How To Perform A Due Diligence Check Before Buying An Online Business

Last updated on : February 11 2021

Due dilligence in a meeting

Online Businesses Can Be Profitable To Buy

Buying any business is a hugely exciting time. 

None is more so than purchasing an online business where there's potential scalability to the earnings that aren't available with many other investments. 

You hear the stories about people doubling their monthly net profit in a short space of time and now want a piece of the action. The good news is that those stories are real, and there are more online businesses than ever to choose to buy. 

However, buying an online business comes with risks, and you need to prepare for these. 

The Need For Due Diligence

While buying an online business presents many opportunities, it also means there are many potential pitfalls. These pitfalls aren't just with scammers but also with entities that aren't the right fit for you.

Dealing with these issues is why you must set up a due diligence process or checklist to verify each online business's legitimacy and suitability before you buy. 

Performing due diligence means taking reasonable steps to satisfy yourself that the business is a good fit for you and your expertise.

Once you have a due diligence checklist in place, it will allow you to find online enterprises quicker, more efficiently, and with a greater chance of success—it's that important. 

The Difference Between Vetting And Due Diligence

Before we get into due diligence itself, let's first establish the difference between vetting and due diligence. 

Vetting is what a broker provides to evaluate a business's suitability for a listing on its marketplace. A broker will perform checks that the claims of ownership, traffic, and earnings, among a few other things, are legitimate by the seller. 

Vetting by a broker is an added layer of protection for buyers. It assures buyers that the business they are viewing is legitimate. However, vetting doesn't mean there's a guarantee of future earnings or traffic. No one can guarantee these factors when it comes to online businesses. 

In a private sale, without a broker, or sourcing deals from a marketplace where there is no vetting, it is your responsibility to vet the business to ensure everything is as it seems. 

Unfortunately, marketplaces like this open the doors to scammers, and so it is better to use a recognized broker when you can.  

Establishing A Due Diligence Checklist

Business analytics

Your due diligence checklist will vary depending on the type of online business you're interested in buying.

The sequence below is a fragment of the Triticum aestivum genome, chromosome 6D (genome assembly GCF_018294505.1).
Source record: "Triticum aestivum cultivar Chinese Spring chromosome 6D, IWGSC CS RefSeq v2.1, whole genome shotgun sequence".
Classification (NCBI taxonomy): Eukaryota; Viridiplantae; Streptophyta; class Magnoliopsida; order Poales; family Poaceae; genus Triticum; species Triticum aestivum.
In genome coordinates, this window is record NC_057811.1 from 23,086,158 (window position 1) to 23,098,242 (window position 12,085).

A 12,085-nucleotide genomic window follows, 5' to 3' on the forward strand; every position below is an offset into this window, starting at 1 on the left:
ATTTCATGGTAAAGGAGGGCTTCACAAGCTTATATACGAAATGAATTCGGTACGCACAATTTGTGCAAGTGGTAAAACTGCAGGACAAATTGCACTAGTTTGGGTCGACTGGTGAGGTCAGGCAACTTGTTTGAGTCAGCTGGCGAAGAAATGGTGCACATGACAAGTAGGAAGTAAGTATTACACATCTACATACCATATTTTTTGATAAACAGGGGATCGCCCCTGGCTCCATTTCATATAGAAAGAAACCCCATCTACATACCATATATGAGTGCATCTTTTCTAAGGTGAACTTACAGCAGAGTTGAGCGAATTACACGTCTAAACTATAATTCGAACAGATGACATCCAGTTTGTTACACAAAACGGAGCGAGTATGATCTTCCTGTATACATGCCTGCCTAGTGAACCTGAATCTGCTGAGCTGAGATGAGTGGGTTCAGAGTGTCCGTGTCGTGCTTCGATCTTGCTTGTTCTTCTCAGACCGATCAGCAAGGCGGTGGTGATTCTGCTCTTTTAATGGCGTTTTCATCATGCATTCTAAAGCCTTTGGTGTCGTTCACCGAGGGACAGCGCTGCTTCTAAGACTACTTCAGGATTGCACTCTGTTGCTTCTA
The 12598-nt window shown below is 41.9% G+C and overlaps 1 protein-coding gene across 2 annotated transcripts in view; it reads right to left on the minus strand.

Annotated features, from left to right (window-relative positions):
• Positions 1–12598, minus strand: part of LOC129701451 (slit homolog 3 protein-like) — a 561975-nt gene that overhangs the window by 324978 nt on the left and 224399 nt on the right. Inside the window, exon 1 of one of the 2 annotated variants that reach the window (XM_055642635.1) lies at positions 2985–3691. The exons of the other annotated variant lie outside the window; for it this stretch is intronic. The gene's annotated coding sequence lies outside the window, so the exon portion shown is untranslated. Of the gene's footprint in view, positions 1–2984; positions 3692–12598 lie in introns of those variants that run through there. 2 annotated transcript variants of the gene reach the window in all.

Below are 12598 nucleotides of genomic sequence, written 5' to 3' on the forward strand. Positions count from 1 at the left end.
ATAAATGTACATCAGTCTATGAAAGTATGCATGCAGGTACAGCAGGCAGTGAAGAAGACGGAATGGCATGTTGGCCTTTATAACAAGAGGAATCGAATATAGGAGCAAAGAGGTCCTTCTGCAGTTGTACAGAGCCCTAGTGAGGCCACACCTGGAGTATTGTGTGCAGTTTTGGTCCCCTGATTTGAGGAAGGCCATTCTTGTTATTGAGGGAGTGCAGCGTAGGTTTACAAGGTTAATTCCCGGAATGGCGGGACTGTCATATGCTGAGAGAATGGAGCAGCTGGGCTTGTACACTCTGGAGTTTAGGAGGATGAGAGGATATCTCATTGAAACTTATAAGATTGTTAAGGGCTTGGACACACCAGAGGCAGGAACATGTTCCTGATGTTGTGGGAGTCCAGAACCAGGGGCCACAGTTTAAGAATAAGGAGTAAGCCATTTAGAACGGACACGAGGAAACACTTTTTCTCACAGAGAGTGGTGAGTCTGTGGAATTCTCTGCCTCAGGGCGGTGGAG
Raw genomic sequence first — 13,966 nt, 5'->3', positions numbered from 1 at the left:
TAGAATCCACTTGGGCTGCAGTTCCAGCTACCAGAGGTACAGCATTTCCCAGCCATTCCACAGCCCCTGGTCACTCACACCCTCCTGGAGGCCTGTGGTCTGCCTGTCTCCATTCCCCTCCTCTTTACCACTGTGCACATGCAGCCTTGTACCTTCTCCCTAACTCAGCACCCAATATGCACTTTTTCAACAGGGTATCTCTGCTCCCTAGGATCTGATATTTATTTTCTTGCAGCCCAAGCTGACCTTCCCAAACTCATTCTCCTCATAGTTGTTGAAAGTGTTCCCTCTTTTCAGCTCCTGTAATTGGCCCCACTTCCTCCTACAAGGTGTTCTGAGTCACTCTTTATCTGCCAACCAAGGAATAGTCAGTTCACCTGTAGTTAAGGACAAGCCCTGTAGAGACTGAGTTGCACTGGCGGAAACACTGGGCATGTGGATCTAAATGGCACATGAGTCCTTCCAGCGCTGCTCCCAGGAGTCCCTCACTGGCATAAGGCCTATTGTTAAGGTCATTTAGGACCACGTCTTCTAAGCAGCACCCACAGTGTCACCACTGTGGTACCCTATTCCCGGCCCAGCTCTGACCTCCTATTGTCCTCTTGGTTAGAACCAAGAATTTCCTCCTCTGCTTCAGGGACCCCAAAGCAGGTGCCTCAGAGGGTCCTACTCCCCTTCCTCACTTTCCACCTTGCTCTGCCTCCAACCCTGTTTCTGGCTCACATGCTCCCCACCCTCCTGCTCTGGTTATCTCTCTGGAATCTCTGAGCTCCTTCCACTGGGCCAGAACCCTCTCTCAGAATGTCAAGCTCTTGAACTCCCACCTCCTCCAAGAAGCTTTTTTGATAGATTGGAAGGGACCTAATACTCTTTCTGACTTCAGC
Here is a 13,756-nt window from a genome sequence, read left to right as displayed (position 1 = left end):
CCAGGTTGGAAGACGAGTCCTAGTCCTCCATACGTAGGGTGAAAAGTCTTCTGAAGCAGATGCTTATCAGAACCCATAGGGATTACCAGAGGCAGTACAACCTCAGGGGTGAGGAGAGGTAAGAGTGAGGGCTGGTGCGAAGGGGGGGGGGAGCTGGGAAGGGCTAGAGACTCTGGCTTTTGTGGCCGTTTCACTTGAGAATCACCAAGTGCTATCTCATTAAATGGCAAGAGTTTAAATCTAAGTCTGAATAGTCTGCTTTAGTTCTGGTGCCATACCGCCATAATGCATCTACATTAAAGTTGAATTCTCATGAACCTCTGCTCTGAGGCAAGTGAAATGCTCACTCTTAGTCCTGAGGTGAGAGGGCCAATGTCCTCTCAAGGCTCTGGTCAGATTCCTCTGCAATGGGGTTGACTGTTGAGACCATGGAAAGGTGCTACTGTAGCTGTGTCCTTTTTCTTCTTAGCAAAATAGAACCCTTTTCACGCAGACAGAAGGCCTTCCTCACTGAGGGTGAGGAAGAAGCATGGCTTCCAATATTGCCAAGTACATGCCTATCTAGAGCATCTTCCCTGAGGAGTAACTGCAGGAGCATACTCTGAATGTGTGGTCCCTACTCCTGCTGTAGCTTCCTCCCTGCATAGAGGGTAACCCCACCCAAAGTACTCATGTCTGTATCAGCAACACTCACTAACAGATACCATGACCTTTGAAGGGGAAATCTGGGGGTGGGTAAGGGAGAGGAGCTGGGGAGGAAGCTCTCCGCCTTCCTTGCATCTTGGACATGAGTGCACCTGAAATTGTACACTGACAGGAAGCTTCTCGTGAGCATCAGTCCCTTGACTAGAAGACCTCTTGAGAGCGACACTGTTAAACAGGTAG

The due diligence for an e-commerce store will be different from an affiliate website. If you're looking for something to fix up and flip, it will require other criteria than a hands-off style business. 

However, be sure that whatever checklist you develop incorporates the following five critical aspects of any online business you wish to buy. 

1. Finances 

Working with a broker helps ensure you get an added layer of protection. You get this added protection because the broker vets the legitimacy of the business and its earnings. 

With this assurance, you can focus on assessing the business's financial performance. 

There should be a profit and loss statement that gives a monthly breakdown of the income and expenses over the years leading up to the sale. 

These statements should differentiate between revenue and net profit, as well as one-off and recurring expenses.  

For an affiliate site, it's necessary to see which affiliate programs are generating the income. And for an e-commerce store, having the units sold by SKU will give you essential information on what products are successful. 

Look for any spikes and dips in these metrics and investigate them. Use Google Trends to see if there's evidence of seasonality for products or niches. 

Also, understand the sustainability of the finances. Will market conditions allow these numbers to continue and grow. Or have factors like the pandemic fundamentally impacted the business, making it less profitable in the future.   

A downward financial trend might not always be negative; perhaps the site hasn't posted any new content in a while. Buyers willing to take more risk may see this as an opportunity, while buyers who want a steady earner can immediately discount this.

2. Content

Many online businesses leverage content to drive revenue. Before buying, you will want to perform a content audit to analyze the content quality and value. 

One of the first things you can do is check for plagiarized content using a tool like Copyscape. 

Owners should disclose if the site has received any Google penalties, but you should also do your research. In Google Analytics, you can click on "source/medium" and filter by "Google/organic."